As of December 31, 2018, there were 13,399 people with ESKD on dialysis treatment in Australia, a prevalence rate of 536 per million population (4), with center-based HD as the predominant therapy at 75% and home-based therapy at 25% (30% of which are on home HD and 70% of which are on home peritoneal dialysis [PD]). An overall summary of the demographics of the incident Australian dialysis population is given in Table 1. Like the majority of other countries, the most common cause of ESKD was diabetic nephropathy (38%), followed by GN (17%) and hypertension (12%), with these rates being relatively stable over the past 5 years (5). The unadjusted overall mortality rate for individuals on dialysis in Australia during 2017 was 14.4 per 100 patient-years (95% confidence interval, 13.7 to 15.1), with dialysis withdrawal and cardiovascular disease being the leading causes of death. Compared to their non‐Indigenous counterparts, Indigenous patients on dialysis have a 40% increased risk of death after adjusting for differences in comorbidity, a significant disparity in survival that has remained unchanged since 1995 (6).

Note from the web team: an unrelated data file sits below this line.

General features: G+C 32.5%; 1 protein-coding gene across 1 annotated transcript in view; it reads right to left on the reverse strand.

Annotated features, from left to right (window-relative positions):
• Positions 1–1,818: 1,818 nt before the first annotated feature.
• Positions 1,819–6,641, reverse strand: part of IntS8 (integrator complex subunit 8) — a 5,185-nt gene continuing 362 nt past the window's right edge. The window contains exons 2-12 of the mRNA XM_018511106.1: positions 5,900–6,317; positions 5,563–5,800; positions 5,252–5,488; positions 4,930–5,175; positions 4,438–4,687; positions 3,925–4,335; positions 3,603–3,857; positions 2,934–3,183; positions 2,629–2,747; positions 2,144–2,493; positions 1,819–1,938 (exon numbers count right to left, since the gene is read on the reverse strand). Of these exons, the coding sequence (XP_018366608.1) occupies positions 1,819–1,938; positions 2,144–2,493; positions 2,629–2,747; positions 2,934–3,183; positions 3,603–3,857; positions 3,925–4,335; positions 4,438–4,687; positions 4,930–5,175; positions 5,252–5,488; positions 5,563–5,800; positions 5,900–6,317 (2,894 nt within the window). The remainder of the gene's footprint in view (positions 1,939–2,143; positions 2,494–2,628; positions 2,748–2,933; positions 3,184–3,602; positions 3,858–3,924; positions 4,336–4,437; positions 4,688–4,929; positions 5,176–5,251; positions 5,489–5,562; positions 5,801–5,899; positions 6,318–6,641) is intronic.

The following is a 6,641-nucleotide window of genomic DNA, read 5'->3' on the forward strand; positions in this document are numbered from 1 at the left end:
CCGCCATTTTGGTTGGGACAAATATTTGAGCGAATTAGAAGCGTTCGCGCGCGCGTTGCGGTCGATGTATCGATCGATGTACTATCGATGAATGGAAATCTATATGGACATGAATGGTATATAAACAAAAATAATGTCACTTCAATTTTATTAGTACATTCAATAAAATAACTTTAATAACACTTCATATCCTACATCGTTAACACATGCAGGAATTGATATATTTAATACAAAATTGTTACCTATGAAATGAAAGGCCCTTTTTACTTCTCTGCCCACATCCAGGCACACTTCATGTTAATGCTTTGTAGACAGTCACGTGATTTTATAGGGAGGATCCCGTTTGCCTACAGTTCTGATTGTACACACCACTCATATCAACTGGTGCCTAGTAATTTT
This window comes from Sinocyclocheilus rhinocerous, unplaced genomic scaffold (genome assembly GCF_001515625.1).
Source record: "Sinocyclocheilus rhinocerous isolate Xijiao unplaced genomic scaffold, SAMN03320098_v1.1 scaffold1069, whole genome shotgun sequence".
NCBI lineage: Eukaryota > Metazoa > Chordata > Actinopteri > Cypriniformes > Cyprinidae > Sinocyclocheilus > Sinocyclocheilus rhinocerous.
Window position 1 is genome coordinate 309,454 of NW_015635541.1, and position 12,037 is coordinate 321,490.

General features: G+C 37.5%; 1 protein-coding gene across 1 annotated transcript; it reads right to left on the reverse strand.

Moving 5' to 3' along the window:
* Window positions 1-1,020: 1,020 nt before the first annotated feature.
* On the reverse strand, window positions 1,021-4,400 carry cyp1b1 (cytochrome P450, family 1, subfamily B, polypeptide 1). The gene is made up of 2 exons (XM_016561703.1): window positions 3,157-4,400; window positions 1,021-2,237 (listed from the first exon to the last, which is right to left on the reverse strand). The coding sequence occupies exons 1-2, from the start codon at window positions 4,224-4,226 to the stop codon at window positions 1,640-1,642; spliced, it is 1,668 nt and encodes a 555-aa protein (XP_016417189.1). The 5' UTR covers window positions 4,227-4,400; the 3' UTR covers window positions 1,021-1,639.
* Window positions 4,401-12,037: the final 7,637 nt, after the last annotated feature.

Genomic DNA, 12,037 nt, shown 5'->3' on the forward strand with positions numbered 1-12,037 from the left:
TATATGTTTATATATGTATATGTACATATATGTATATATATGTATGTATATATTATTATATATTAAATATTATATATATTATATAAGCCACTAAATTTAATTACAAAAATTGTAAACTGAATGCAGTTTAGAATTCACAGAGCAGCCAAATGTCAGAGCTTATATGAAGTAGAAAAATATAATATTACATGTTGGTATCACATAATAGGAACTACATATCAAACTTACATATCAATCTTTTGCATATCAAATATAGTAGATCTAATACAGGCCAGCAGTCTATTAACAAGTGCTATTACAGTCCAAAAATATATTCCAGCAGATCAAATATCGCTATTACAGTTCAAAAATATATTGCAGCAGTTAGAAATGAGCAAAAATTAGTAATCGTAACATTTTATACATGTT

Table 1. - Demographics of incident patients receiving KRT in Australia (2017) (5)
Characteristic N (%)
Incident patients on KRT, n (pmp) 3056 (124)
Age, yr
 0–14 37 (1)
 15–24 79 (3)
 25–34 155 (5)
 35–44 270 (9)
 45–54 492 (16)
 55–64 734 (24)
 65–74 751 (25)
 75–84 485 (16)
 ≥85 53 (2)
Male 1899 (62)
Primary renal disease
 Diabetic nephropathy 1159 (38)
 GN 523 (17)
 Hypertension 380 (12)
 Polycystic disease 203 (7)
 Reflux nephropathy 72 (2)
 Other 413 (14)
 Unknown/not reported 306 (10)
Diabetic status
 Type 1 179 (6)
 Type 2 1357 (44)
 No 1467 (48)
 Not reported 53 (2)
Smoking status
 Current 326 (11)
 Former 1085 (36)
 Never 1508 (49)
 Not reported 137 (4)
Vascular disease
 Coronary artery disease 900 (29)
 Peripheral vascular disease 442 (14)
 Cerebrovascular disease 234 (8)
 Chronic lung disease 313 (10)
pmp, rate per million population.